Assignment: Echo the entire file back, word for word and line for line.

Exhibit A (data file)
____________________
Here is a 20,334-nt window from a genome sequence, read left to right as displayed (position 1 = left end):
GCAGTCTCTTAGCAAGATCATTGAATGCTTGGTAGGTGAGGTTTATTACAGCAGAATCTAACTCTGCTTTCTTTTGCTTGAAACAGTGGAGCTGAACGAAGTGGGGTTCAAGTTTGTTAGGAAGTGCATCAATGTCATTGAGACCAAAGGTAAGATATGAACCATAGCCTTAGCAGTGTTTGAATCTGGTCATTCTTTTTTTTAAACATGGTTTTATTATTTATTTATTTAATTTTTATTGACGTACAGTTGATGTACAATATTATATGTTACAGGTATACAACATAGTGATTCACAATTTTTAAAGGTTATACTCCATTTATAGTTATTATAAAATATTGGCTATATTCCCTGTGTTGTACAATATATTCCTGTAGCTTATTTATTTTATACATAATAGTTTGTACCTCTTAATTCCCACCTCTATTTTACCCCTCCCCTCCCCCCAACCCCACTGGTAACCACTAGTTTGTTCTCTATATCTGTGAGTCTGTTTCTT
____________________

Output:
Here is a 20,334-nt window from a genome sequence, read left to right as displayed (position 1 = left end):
GCAGTCTCTTAGCAAGATCATTGAATGCTTGGTAGGTGAGGTTTATTACAGCAGAATCTAACTCTGCTTTCTTTTGCTTGAAACAGTGGAGCTGAACGAAGTGGGGTTCAAGTTTGTTAGGAAGTGCATCAATGTCATTGAGACCAAAGGTAAGATATGAACCATAGCCTTAGCAGTGTTTGAATCTGGTCATTCTTTTTTTTAAACATGGTTTTATTATTTATTTATTTAATTTTTATTGACGTACAGTTGATGTACAATATTATATGTTACAGGTATACAACATAGTGATTCACAATTTTTAAAGGTTATACTCCATTTATAGTTATTATAAAATATTGGCTATATTCCCTGTGTTGTACAATATATTCCTGTAGCTTATTTATTTTATACATAATAGTTTGTACCTCTTAATTCCCACCTCTATTTTACCCCTCCCCTCCCCCCAACCCCACTGGTAACCACTAGTTTGTTCTCTATATCTGTGAGTCTGTTTCTT